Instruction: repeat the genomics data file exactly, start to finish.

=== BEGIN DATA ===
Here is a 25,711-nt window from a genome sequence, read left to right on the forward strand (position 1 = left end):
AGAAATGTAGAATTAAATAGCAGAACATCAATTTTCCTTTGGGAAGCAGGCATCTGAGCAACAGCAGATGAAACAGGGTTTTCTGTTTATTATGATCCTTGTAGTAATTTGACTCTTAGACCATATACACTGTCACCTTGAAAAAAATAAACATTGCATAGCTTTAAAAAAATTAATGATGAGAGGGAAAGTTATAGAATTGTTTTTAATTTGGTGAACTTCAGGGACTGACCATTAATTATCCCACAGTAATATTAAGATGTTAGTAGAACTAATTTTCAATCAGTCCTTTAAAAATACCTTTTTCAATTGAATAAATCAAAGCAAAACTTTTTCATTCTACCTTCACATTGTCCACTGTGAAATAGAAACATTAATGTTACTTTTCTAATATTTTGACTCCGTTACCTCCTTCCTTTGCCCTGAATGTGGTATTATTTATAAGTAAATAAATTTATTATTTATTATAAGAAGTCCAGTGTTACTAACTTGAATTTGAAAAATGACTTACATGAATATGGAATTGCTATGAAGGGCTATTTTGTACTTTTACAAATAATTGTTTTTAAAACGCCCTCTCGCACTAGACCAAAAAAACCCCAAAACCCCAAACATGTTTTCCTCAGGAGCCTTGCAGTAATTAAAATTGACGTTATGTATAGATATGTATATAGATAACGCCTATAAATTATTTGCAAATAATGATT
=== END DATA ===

Here is a 25,711-nt window from a genome sequence, read left to right on the forward strand (position 1 = left end):
AGAAATGTAGAATTAAATAGCAGAACATCAATTTTCCTTTGGGAAGCAGGCATCTGAGCAACAGCAGATGAAACAGGGTTTTCTGTTTATTATGATCCTTGTAGTAATTTGACTCTTAGACCATATACACTGTCACCTTGAAAAAAATAAACATTGCATAGCTTTAAAAAAATTAATGATGAGAGGGAAAGTTATAGAATTGTTTTTAATTTGGTGAACTTCAGGGACTGACCATTAATTATCCCACAGTAATATTAAGATGTTAGTAGAACTAATTTTCAATCAGTCCTTTAAAAATACCTTTTTCAATTGAATAAATCAAAGCAAAACTTTTTCATTCTACCTTCACATTGTCCACTGTGAAATAGAAACATTAATGTTACTTTTCTAATATTTTGACTCCGTTACCTCCTTCCTTTGCCCTGAATGTGGTATTATTTATAAGTAAATAAATTTATTATTTATTATAAGAAGTCCAGTGTTACTAACTTGAATTTGAAAAATGACTTACATGAATATGGAATTGCTATGAAGGGCTATTTTGTACTTTTACAAATAATTGTTTTTAAAACGCCCTCTCGCACTAGACCAAAAAAACCCCAAAACCCCAAACATGTTTTCCTCAGGAGCCTTGCAGTAATTAAAATTGACGTTATGTATAGATATGTATATAGATAACGCCTATAAATTATTTGCAAATAATGATT